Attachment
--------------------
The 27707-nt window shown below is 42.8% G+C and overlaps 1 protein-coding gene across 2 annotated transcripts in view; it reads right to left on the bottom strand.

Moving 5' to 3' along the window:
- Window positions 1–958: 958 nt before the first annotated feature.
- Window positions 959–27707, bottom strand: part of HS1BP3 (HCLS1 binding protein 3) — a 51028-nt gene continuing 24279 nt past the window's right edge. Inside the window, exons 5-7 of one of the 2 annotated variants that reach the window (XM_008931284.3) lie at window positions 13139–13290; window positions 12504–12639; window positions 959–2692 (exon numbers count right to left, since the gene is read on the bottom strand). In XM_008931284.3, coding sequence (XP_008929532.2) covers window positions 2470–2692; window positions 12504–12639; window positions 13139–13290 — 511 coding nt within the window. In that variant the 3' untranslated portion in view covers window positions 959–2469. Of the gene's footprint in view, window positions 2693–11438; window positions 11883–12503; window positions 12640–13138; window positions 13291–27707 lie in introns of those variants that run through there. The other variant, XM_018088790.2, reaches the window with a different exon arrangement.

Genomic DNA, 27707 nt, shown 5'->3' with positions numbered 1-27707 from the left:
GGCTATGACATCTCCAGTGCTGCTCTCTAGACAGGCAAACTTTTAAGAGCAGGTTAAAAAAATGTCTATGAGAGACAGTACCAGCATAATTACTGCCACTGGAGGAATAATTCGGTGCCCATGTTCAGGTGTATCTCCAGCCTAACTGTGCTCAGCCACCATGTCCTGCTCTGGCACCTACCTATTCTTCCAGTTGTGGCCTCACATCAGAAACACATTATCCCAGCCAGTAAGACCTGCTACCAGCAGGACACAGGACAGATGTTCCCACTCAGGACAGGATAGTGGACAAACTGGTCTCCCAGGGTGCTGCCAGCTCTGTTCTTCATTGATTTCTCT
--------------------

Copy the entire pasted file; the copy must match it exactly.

The 27707-nt window shown below is 42.8% G+C and overlaps 1 protein-coding gene across 2 annotated transcripts in view; it reads right to left on the bottom strand.

Moving 5' to 3' along the window:
- Window positions 1–958: 958 nt before the first annotated feature.
- Window positions 959–27707, bottom strand: part of HS1BP3 (HCLS1 binding protein 3) — a 51028-nt gene continuing 24279 nt past the window's right edge. Inside the window, exons 5-7 of one of the 2 annotated variants that reach the window (XM_008931284.3) lie at window positions 13139–13290; window positions 12504–12639; window positions 959–2692 (exon numbers count right to left, since the gene is read on the bottom strand). In XM_008931284.3, coding sequence (XP_008929532.2) covers window positions 2470–2692; window positions 12504–12639; window positions 13139–13290 — 511 coding nt within the window. In that variant the 3' untranslated portion in view covers window positions 959–2469. Of the gene's footprint in view, window positions 2693–11438; window positions 11883–12503; window positions 12640–13138; window positions 13291–27707 lie in introns of those variants that run through there. The other variant, XM_018088790.2, reaches the window with a different exon arrangement.

Genomic DNA, 27707 nt, shown 5'->3' with positions numbered 1-27707 from the left:
GGCTATGACATCTCCAGTGCTGCTCTCTAGACAGGCAAACTTTTAAGAGCAGGTTAAAAAAATGTCTATGAGAGACAGTACCAGCATAATTACTGCCACTGGAGGAATAATTCGGTGCCCATGTTCAGGTGTATCTCCAGCCTAACTGTGCTCAGCCACCATGTCCTGCTCTGGCACCTACCTATTCTTCCAGTTGTGGCCTCACATCAGAAACACATTATCCCAGCCAGTAAGACCTGCTACCAGCAGGACACAGGACAGATGTTCCCACTCAGGACAGGATAGTGGACAAACTGGTCTCCCAGGGTGCTGCCAGCTCTGTTCTTCATTGATTTCTCT